Diagram of Lockheed Electra L-188 wireframe
(View Large Image)
The south end of the crater contained the No. 2 engine and propeller, parts of the left main gear, and parts of the wing structure. The north end of the crater contained the fuselage structure. The main portion of the right wing, the outboard engines, and many small pieces of wreckage were widely scattered in north and northeast from the crater. Study of the wreckage and wreckage distribution at the scene disclosed that the outboard engines and engine support structures, the complete right wing, and the outer portions of the left wing and aileron separated from the rest of the airplane in flight. A detailed study of the main wreckage was conducted at the Lockheed factory. Various reconstructions were done to facilitate the study.
The Civil Aeronautics Board Aircraft Accident Report concluded that flutter was induced by oscillations of the outboard engine nacelles (undampened propeller whirl mode) and that it reached a magnitude sufficient to fail the right wing. Reduced stiffness of the nacelle structure, possibly due to the hard landing damage at Chicago and the entry of the airplane into an area of severe clear air turbulence, were contributing factors.
Lockheed Electra Action Program (LEAP)
Following several meetings, the FAA Administrator requested Lockheed Aircraft Corporation to conduct an engineering reevaluation of Electra model airplanes. The objective was to reveal any design or operational characteristics of the airplane that may cause structural wing failure in flight. Assistance was provided by NASA (Langley), Boeing, Douglas Aircraft Company, and other organizations. This reevaluation effort was named Lockheed Electra Action Program (LEAP).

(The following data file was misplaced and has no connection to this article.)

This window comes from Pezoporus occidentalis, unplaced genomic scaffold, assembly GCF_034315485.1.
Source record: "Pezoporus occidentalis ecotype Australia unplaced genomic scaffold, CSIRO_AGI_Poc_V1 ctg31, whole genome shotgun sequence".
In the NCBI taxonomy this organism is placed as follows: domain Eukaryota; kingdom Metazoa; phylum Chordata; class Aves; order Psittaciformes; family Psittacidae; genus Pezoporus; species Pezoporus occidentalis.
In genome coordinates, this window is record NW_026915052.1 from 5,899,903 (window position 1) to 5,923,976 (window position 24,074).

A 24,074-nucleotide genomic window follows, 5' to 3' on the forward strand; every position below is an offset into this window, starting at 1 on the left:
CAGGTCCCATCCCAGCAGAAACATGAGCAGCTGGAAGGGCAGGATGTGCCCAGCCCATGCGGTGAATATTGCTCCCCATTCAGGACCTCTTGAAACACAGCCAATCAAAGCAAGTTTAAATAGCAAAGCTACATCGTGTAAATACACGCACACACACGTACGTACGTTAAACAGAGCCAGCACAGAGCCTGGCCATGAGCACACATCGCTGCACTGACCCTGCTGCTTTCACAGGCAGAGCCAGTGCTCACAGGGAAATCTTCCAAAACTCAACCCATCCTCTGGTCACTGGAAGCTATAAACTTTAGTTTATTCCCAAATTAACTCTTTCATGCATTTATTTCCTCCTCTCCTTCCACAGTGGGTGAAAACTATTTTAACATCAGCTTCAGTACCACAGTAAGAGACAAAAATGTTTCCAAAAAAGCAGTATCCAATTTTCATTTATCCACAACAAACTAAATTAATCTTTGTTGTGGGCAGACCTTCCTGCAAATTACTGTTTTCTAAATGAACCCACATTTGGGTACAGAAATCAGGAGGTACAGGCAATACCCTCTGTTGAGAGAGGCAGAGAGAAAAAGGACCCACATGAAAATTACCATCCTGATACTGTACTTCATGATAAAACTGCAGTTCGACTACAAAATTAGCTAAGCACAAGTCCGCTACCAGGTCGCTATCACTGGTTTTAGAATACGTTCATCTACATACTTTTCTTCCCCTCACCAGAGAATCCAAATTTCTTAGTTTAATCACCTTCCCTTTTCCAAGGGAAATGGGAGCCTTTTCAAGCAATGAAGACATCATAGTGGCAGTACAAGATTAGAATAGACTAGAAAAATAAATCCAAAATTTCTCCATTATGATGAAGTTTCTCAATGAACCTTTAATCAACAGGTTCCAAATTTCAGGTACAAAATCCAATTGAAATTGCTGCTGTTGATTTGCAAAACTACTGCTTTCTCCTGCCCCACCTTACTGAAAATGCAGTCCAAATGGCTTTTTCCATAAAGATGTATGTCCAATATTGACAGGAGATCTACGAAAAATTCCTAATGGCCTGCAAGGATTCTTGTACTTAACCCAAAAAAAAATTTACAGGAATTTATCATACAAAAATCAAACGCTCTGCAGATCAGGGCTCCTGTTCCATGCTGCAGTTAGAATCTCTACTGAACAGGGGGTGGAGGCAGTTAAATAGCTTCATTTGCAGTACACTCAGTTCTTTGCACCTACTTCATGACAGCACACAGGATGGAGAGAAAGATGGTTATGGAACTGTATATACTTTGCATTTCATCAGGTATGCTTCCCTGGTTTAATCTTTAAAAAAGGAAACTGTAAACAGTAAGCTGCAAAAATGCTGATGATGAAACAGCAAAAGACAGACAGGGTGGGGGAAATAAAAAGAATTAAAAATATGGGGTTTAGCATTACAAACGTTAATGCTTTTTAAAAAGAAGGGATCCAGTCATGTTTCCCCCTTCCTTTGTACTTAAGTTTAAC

Photos of Electra being tested in the NASA Langley 19-foot tunnel
The program disclosed two discrepancies in the design of the airplane. One, significant loads imposed on the wing's intermediate ribs between the fuselage and outboard nacelles by shell distortion had not been included in the design loads. Two, the dynamic response of the outboard nacelles in turbulence was different from the design assumptions.
An eighth-scale powered model of the Electra was tested in the NASA Langley 19-foot tunnel. Lockheed and Langley flutter experts were concerned that the propeller-driven Electra may have exhibited the phenomenon known as whirl mode, in which the stiffness of the engine mounts interacts with the gyroscopic torques produced by the engine and propeller combination. This interaction results in an unstable wobbling motion that could resonate with natural frequencies of the wing structure and could cause catastrophic flutter of the wing. The Lockheed and Langley team reduced the stiffness of the outboard engine mounts on the model and found that the propeller whirl mode motion coupled with the natural flapping frequency of the wing. The interaction resulted in an unstable wobbling motion.
Normally, whirl-mode flutter can operate only within the flexibility limits of the engine mounting structure, and is quickly dampened. If the stiffness of the supporting system is reduced through failed or damaged engine structure, mounts (as was suspected in the Northwest Airlines Flight 710 due to hard landing), or nacelle structure, the damping of whirl-mode flutter is reduced. An unstable wobbling motion plus an external force, such as clear air turbulence, might result in structural disintegration of the wing.
Lockheed redesigned the engine mounts, nacelles, and cowlings, and modified the wing to improve strength capabilities. No Electra accidents have resulted from whirl-mode flutter since.